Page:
A cousin of mine recently went to a bank to open a Roth IRA. He figured by going to the bank he would get a fair deal with low fees. “They have free checking”, he told me. The bank had set it up so that he would make $400 per month payments right from the checking account into the Roth IRA. So, why did he come to me? Something odd seemed to be happening with his contributions. $20 of every payment was vanishing into thin air. Or, more likely, into the salesperson pocket. And what is worse, this may not even be the worst fee he was paying. This post addresses mutual fund fees and how to avoid being ripped off by a high fee mutual fund or salesman.
From load to no-load
I’m not sure it is better to call something a load or a fee, but they are essentially the same thing. A load is a sales charge that a salesperson will collect for “selling” a mutual fund. For example, the $20 that my cousin saw disappearing from his account each time he made a contribution. That was a 5% load being paid directly to the bank and salesman. This is considered a front load, which means the commission comes out before actually buying the fund. Typically, these fees can range from 1% to 5%, depending on how much you purchase. For example, if you use $250,000 to buy a fund, you may only have a 1% fee or less. My cousin who was buying $400 at a time, was being charged 5% per deposit. In other words, he was getting ripped off.
Now, not all loads are charged in the front. Class A shares typically have a front end load. B shares don’t have a front end load, rather a back end load. Yes, your mutual fund can have a little junk in the trunk. Back end load mutual funds actually charge a fee when you sell. Typically, the back end load will start fairly high, maybe 5.5%, but the penalty goes down each year until it could be gone completely. The longer you own it, the lower the fee.
Loads are complicated and not all A or B shares will have a load. There is a good chance that if you are using a broker, a.k.a commission salesperson, you will be charged a load. Other fee-only financial advisors who charge a quarterly fee, probably don’t also collect a load. The best way to find out if you are being charged a load, ask your financial advisor. If you are buying mutual funds on your own, without an advisor, you probably are not paying a load.
Loads are only half the battle though with mutual funds.
Remember how I told you that the load my cousin was paying wasn’t even the worst fee? He was also paying nearly 2% per year to the mutual fund company! If you own a mutual fund long enough, loads may not have a huge negative impact. However, the expense ratio is charged every year no matter how well a fund is performing. He wasn’t just getting hit by a fee he saw (load) he was also being crushed by a high expense ratio that he never even knew existed.
Expense ratios are the hidden fees that all mutual funds and Exchange Traded Funds (ETFs) charge. Well, that is until recently when Fidelity came out with no expense ratio ETFs, which is pretty incredible. These fees could range for 0.10% in an index fund to over 2% per year in a high cost actively managed mutual fund. Typically an expense ratio will range between 0.5% to 1% is common. My cousin was paying even more. This is a fee that you will never see. Rather the expense ratio impacts the overall performance. For example, let’s say that a mutual fund invests in stocks that go up 10% in a year. If there is a 1% expense ratio, then the owner of that mutual fund would only see a 9% rate of return. Usually this fee is paid monthly, and again you never even see it come out of the account.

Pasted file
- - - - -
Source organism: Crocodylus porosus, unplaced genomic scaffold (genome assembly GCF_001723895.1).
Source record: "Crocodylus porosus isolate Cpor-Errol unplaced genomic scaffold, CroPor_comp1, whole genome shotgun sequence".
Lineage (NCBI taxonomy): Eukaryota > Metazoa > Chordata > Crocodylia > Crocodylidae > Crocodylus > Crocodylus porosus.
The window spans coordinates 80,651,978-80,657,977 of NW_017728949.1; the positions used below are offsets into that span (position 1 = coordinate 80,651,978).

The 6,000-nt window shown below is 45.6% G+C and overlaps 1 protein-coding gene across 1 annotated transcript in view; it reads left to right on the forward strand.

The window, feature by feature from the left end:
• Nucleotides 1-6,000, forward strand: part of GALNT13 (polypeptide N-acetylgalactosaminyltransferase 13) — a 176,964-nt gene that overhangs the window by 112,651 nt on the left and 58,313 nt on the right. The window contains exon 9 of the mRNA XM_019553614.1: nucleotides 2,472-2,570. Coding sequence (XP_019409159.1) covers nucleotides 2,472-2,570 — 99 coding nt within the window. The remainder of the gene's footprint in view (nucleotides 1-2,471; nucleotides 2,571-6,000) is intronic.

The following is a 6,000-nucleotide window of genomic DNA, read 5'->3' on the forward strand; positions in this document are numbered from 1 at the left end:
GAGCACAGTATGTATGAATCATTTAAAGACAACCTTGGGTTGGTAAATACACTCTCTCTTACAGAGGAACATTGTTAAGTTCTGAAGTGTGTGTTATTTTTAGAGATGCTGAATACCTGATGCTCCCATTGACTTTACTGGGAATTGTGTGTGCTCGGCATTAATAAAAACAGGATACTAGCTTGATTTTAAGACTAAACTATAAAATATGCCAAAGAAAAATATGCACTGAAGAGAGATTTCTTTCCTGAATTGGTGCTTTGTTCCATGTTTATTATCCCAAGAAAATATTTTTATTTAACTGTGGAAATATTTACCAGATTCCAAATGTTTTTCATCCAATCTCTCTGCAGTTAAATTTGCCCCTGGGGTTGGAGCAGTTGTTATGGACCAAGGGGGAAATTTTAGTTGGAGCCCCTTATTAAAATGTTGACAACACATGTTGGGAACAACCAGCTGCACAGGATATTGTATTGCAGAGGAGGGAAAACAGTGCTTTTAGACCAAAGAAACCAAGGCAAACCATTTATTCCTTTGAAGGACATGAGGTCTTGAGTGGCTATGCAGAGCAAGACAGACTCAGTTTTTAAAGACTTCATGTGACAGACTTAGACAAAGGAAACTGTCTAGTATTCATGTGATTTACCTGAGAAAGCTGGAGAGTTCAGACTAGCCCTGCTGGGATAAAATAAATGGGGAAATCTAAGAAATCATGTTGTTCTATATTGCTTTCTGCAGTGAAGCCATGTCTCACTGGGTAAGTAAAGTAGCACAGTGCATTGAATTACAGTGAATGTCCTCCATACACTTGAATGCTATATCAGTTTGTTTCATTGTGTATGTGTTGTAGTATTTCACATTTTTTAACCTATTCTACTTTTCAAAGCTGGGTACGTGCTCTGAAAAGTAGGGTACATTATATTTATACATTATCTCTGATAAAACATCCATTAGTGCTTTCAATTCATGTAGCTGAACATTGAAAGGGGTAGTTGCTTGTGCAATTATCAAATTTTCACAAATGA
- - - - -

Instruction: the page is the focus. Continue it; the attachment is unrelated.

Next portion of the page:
Morningstar.com is a great way to research mutual funds and determine the expense ratio.
High Expense ratios have killed performance for investors and have made many mutual fund companies very rich. One of the first things you should do if you own, or are buying mutual funds, is to research the expense fees. The lower, the better.
Thought we were done with fees? Not quite yet. Many companies such as TD Ameritrade, Fidelity, and Charles Schwab offer mutual funds that they claim are no fee and have no transaction costs. Many times these are marketed as “no-load” mutual funds. Sounds like a pretty good deal, right? There is almost always a catch if it sounds too good to be true in the financial world. Many times the reason that you can buy these funds with no fees, is because the mutual fund is actually paying these custodians, like Fidelity. They pay these companies through what is called a 12b-1 fee. The 12b-1 fee is basically a marketing fee, and you the owner of the mutual fund is actually paying it. Now, when you look at an expense ratio of a mutual fund, this includes the 12b-1 fee.
Mutual Funds are chalked with fees, but the good news is that these fees are actually starting to go down. According to Morningstar the average fund fee declined 8% in 2017 to 0.52%. As more index funds and ETFs become prevalent, there is a good chance that these fees will continue to go down. The bad news is that there are still those financial advisors that will try to rip you off with high loads and high expense ratio mutual funds. Knowing how much you are potentially going to pay in loads and expenses can help make sure that you are not being taken by a financial advisor.